Mountain Pointe began the year with high turnover and expectations, but the Pride managed to hold tight through injuries, selfishness to get to second straight state semifinals. Izzy Marshall (8), Chris Carl (77), JR Plote (82) and Raymus Bryant (6) are seen here heading out for the coin toss in the first game of the season. Darryl Webb

The physical education lecture hall at Mountain Pointe was transformed into an open forum.

Leaders stood. Words were spoken. Air was cleared.

A season was changed.

The Pride let a close, winnable game become a 44-22 blowout at the hands of Mesa Desert Ridge. It didn't sit well with anyone within the program. The coaches had their say and left the room. Some of the parents waiting outside went home without their sons.

The players had plenty to say and even more to work out.

"After the Desert Ridge game we talked for awhile," senior linebacker Izzy Marshall said. "That's when people realized that it is like a business and if we didn't start getting it done we were going to go bankrupt."

Since then their business has been about winning games, and business has been good.

Mountain Pointe has won five straight to position itself one win away from the first state championship game in school history.

The fifth-seeded Pride (10-2) plays No. 1 Chandler Hamilton (13-0) at Chandler High tonight with a 7 p.m. kickoff.

The second straight semifinal appearance comes with plenty of new faces. The offense returned only one starter. The defense had five new starters. The kicking game was new.

While coach Norris Vaughan's reclamation project of the program came quickly - the Pride went from 2-8 to 12-1 in his first year - there was no guarantee it was going to continue with such a high level of success.

That didn't mean he didn't demand it, but there were many new faces and a new identity to flush out.

"I'll be honest, we had high expectations, but as many changes as we had it wasn't a certainty," Vaughan said. "I felt like early in the year when we had everyone going, we were OK, but I felt like we were playing selfish for whatever reason. We had to sit down some people who were starters. People began to realize this is a team game and we grew from there.

"We've played as a unit and to win since then."

The new approach was derived from the team meeting after the loss to Desert Ridge.

"We talked about our focus and the bigger picture of things and what we wanted to be as a team," said senior defensive end JR Plote, who leads the team in sacks with five. "It wasn't going to be one player or coach that got it done. It had to be all us. Everyone had to sacrifice and give up everything for the good of the team."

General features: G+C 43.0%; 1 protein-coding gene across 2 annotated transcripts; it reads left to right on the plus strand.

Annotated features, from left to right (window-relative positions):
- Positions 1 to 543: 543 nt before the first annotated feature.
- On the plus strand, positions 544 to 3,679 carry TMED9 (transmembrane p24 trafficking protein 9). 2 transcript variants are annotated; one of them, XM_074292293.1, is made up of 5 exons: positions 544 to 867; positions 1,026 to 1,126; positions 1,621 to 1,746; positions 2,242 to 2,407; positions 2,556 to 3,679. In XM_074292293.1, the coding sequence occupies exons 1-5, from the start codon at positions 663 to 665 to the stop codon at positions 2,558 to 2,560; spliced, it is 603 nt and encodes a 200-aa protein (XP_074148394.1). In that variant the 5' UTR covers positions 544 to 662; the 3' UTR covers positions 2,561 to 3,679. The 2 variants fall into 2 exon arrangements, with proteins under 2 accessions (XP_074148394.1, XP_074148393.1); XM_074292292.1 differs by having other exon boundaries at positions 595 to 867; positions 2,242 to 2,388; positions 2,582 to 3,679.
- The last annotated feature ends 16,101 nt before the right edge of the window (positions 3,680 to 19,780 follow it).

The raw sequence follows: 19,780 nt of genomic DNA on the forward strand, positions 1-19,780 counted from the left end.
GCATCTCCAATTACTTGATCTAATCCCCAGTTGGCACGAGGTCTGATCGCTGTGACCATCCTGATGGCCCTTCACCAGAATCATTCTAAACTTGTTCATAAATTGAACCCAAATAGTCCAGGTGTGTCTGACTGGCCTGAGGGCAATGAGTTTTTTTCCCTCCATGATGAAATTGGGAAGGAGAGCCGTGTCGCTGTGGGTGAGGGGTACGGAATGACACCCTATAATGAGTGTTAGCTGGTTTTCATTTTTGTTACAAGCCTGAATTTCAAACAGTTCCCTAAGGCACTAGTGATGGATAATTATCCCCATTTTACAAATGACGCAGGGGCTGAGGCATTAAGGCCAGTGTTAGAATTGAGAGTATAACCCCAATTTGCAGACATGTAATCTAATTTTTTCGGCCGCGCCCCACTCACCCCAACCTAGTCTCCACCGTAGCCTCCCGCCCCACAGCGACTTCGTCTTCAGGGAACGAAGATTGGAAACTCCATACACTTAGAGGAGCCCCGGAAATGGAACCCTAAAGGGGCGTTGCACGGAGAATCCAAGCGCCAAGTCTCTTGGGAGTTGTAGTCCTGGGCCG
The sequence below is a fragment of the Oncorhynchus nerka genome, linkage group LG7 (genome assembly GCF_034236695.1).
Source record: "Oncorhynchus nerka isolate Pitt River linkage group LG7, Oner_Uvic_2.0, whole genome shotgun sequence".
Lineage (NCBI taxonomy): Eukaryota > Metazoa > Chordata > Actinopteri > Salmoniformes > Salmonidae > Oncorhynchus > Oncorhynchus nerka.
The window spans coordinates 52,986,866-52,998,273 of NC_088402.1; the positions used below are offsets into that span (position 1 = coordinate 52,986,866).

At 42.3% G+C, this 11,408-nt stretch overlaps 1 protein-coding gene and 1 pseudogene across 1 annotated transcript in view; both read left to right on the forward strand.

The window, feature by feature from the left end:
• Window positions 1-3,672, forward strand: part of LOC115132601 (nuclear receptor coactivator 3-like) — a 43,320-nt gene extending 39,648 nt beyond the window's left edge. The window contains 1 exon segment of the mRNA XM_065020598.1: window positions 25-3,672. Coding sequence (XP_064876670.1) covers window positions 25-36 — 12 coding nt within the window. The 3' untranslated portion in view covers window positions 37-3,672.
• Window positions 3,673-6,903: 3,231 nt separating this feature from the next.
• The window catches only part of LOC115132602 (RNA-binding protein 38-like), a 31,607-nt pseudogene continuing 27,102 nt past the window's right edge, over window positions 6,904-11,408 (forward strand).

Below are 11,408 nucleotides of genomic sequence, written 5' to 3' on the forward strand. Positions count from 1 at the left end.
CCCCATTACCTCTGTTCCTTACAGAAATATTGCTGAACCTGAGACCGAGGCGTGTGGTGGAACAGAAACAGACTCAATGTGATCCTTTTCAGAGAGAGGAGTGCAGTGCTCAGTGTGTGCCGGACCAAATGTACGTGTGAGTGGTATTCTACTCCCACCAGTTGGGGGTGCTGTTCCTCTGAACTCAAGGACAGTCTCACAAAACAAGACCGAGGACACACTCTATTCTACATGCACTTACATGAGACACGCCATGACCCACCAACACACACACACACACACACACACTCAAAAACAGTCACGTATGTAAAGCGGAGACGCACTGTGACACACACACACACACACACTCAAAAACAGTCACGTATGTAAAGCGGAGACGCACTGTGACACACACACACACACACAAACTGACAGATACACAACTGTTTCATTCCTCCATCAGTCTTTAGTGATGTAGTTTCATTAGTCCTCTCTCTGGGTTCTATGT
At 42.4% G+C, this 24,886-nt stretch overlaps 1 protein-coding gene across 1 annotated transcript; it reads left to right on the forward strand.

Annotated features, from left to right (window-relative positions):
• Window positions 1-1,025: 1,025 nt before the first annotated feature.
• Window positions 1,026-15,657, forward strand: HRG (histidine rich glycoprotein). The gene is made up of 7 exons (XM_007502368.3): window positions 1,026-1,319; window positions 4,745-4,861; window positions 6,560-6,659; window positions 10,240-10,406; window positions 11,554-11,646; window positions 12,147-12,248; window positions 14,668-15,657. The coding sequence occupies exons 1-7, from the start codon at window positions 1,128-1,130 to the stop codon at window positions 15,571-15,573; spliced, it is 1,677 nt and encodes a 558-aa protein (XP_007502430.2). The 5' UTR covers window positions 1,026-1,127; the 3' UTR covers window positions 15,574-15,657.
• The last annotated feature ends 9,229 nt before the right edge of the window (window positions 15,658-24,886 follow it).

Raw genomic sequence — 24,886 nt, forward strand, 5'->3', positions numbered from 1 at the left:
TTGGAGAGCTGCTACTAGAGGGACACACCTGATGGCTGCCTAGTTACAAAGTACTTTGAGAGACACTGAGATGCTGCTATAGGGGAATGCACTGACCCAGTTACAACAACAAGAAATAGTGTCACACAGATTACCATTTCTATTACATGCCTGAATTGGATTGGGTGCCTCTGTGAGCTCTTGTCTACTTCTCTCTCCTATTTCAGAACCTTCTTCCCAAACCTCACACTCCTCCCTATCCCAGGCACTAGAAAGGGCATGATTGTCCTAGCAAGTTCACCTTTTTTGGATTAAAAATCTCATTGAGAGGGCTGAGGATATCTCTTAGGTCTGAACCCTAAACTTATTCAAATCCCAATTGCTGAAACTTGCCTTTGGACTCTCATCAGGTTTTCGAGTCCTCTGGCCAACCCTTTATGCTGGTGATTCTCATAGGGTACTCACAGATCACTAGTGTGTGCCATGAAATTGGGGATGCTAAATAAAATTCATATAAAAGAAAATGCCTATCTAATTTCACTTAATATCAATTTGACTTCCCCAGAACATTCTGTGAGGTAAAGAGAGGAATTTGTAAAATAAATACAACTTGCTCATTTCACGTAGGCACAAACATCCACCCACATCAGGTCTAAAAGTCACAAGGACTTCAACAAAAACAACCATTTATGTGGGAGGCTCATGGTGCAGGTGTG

It led to an 18-7 win over Mesa Westwood and then two impressive wins over Gilbert Perry (35-21) and Tempe Marcos de Niza (27-7) to tie the Jaguars for the East Valley Region title.

In the postseason, the wins have been a little more difficult in getting past Mesa Red Mountain and Phoenix Brophy by a total of five points.

That leaves nationally-ranked Hamilton.

The Huskies have won 38 straight games, have enough talent that their second unit would make the postseason and are mostly hated by everyone outside the program because of their success, which is usually the case with any dominant program.

"They have tremendous talent, really don't have a weakness and they are well coached," Vaughan said. "They are far and above everyone else. There is no way they should be beat. They are far too talented, but you go out there and do the best you can.

"We feel like you always have a chance. You have to play well in all three areas of the game and we need a little help from them, but they really haven't shown the propensity to do that. Anything can happen in a game and, in all honesty, we need it to."

Mountain Pointe's front seven is the team's strong point. The defense gives up only 98.4 yards rushing per game. The pass defense has given up big plays as the unit has had to mature with some young players in the defensive backfield.

Hamilton counters with a huge offensive line, including Ahwatukee Foothills resident Christian Westerman, which has three players receiving college scholarship offers.

The Huskies have a dual-threat quarterback in Kyren Poe, who has 2,435 total yards and 25 touchdowns. Tanner Clay (50 catches, 9 TD), Kendyl Taylor (43 catches, 5 TD) and Jai Johnson (737 rushing yards, 10 TDs) also pose matchup problems.

Defensively, the Huskies allow 12.5 points, sacked the quarterback 49 times and forced 31 turnovers.

The Pride come in as overwhelming underdogs. A win here and they will be authors of one of the biggest upsets in state history.

"(Defensive coordinator Jeff) Decker told us you never know when it is going to be your last chance to make it to the state championship," Marshall said. "We realize if we don't put all of our heart into it we're going to go home early.

"And we sure ain't trying to go home."



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